Hall, Gainesville schools closed Tuesday due to weather
The following are closings and delayed openings due to the winter storm:
Full Story
By allowing ads to appear on this site, you support the local businesses who, in turn, support great journalism.
Little church by the river marks its 150th year
Placeholder Image

It's a Methodist church, but instead of sprinkling water on the heads of new members, they more likely will be baptized in the Chattahoochee River that flows just a stone's throw away.

And why not? Chattahoochee United Methodist Church, named after the renowned stream, is famous itself, playing a starring role in the 1950s movie "I'd Climb the Highest Mountain."

The little white church on Ga. Alt. 75 in Robertstown just north of Helen is celebrating its 150th year today with speakers from the past and recognition of early families and longtime members. The Rev. Jack Summers, pastor since 1995, will preach at 11 a.m. and receive a history compiled by Ron Hill, followed by homecoming and dinner-on-the-ground.

In March 1822, four Methodist ministers with 61 different families arrived in Nacoochee Valley and established four churches, the last one Chattahoochee. On May 18, 1860, John Trammell deeded 3 acres on a rise above the west bank of the Chattahoochee for use by the Methodist Episcopal Church South.

But a Methodist church and graveyard have stood on the site since 1850 and possibly earlier, according to Hill's history. The first log building used as a church and school was nearer the river than the present church.
Early families were the Westmorelands, Abernathys, Ashes, Simses and Vandivers. The present church was built in 1888-90 with a board shingle roof. Sunday school rooms were added in the late 1950s, and members renovated the sanctuary in 1984.

Lulu "Aunt Lou" Vandiver was the oldest church member for many years until her death at age 105. Juanita Abernathy is in her 70th year as the longest living member today. Her great-great-grandfather, the Rev. Miles Abernathy, was a founding member. Her grandfather, James E. Abernathy, and father Jess were members buried in the cemetery. She remembers her father talking about walking on the sills of the church when it was being built.

Juanita taught Sunday school for many years starting in 1941. Four generations of the Abernathy family are members of the congregation.

The church's cemetery for some time served as the community burial ground. The earliest marked grave has a flat rock headstone hand chiseled with the inscription, "T.J. Owens, dide (sic) July 21, 1862."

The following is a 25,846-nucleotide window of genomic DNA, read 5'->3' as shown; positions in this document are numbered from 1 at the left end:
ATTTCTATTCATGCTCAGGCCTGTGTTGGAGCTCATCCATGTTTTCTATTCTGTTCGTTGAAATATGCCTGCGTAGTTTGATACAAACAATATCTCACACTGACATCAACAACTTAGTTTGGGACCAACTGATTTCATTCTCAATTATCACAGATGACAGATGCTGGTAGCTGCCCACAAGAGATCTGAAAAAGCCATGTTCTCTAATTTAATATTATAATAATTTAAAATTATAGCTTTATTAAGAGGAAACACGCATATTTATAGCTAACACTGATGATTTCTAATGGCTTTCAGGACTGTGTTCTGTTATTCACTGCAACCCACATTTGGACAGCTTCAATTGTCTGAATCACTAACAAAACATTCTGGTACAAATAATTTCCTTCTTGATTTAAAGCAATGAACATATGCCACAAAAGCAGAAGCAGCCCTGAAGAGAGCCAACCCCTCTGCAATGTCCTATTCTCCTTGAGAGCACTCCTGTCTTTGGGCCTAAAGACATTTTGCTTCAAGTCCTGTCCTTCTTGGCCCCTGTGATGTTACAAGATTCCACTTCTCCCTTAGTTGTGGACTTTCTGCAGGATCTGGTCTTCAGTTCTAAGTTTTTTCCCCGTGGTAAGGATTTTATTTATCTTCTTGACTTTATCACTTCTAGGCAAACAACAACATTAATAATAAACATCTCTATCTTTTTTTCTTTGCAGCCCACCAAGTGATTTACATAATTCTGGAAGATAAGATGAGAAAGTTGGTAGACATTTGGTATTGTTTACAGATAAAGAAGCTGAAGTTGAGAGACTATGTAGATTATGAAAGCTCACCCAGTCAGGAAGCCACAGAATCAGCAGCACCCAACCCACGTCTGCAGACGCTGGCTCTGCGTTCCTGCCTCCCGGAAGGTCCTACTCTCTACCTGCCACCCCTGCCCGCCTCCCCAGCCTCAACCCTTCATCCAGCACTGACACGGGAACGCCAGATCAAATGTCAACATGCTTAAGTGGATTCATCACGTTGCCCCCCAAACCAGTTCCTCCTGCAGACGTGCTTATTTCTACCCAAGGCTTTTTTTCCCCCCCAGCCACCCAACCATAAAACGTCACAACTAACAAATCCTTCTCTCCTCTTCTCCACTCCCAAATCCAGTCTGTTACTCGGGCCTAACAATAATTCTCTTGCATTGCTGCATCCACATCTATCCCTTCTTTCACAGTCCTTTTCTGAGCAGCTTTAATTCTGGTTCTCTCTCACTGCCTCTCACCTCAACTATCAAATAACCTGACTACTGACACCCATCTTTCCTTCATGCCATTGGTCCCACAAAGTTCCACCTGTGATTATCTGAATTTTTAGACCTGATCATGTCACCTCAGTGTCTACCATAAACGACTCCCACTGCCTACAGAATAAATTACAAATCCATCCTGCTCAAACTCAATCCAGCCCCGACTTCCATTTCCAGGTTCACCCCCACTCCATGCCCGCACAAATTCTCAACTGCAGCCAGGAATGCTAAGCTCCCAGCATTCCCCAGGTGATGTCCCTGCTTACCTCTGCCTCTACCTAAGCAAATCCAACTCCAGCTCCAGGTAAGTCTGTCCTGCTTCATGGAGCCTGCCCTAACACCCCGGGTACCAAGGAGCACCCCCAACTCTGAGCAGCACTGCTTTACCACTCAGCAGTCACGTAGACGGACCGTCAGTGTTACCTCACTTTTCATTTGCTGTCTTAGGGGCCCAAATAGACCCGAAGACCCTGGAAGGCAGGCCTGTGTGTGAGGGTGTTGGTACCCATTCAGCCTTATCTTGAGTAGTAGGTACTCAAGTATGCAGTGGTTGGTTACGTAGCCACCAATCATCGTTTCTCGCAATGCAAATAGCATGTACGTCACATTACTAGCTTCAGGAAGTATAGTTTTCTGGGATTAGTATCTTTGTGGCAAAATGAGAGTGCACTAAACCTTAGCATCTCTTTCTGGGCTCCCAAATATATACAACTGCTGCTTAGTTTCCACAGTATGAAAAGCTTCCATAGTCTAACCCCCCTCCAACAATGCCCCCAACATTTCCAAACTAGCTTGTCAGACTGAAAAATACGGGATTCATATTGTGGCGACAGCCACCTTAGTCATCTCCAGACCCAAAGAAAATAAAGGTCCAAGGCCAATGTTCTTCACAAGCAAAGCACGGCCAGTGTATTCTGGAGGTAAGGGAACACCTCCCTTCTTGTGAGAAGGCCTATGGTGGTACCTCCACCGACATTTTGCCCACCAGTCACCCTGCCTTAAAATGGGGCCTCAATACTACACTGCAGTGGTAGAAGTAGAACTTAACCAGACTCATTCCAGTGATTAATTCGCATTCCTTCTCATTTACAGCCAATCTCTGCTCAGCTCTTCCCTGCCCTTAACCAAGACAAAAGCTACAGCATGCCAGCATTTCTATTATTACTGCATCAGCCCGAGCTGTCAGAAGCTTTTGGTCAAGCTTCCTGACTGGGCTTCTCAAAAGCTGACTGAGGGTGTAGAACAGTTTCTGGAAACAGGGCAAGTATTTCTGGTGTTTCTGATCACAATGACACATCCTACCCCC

Harold McCay, 72, a longtime member and retired Department of Transportation employee, helped build Ga. Alt. 75 that runs in front of the church. Before that road, which connects Ga. 75 with U.S. 129 north of Cleveland, there was only a single-lane dirt road. Instead of the two-lane concrete bridge that crosses the river now, there was only a one-lane steel bridge with a wooden floor.

McCay was 13 years old when the movie was filmed. He remembers hearing that director Henry King had the church underpinned with rock out of safety concerns for cast, crew and church members who participated. Sunday church services went on as usual during the filming, which took place during the week.

Curt Taylor, a Towns County native who traveled the country teaching shaped note singing, was teaching a singing school at Chattahoochee Methodist when he was given a role in the movie. Louisa Turner, who lived near enough to the church to walk to services until she was in her late 80s, was among those in a sack race scene. Lillian McCay Mauldin also was in the movie. Members and other spectators would crowd around the church grounds in hopes of seeing such stars as Susan Hayward, William Lundigan, who played a circuit-riding preacher, or Rory Calhoun.

Not everybody was happy about the church being in a movie. Pastor at the time, the Rev. Harold Lewis, reported to the quarterly conference he thought it was a mistake because it fostered a "spirit of irreverence," offensive to some members because of drinking and obscenities among the movie crew.

Chattahoochee Methodist was an appropriate site for the movie, however, because at the time its minister was still somewhat of a circuit rider. In fact, Chattahoochee didn't have a full-time pastor until 1995 when Jack Summers of Cornelia came. Prior to that, a minister would preach at Mount Pleasant at 9:30 a.m. Sundays, Loudsville Methodist at 10:30 and Chattahoochee at 11:30.

And before that Chattahoochee had a Sunday morning service only on the second Sunday of the month.

Johnny Vardeman is retired editor of The Times and can be reached at 2183 Pinetree Circle N.E., Gainesville, GA. His column appears Sundays and at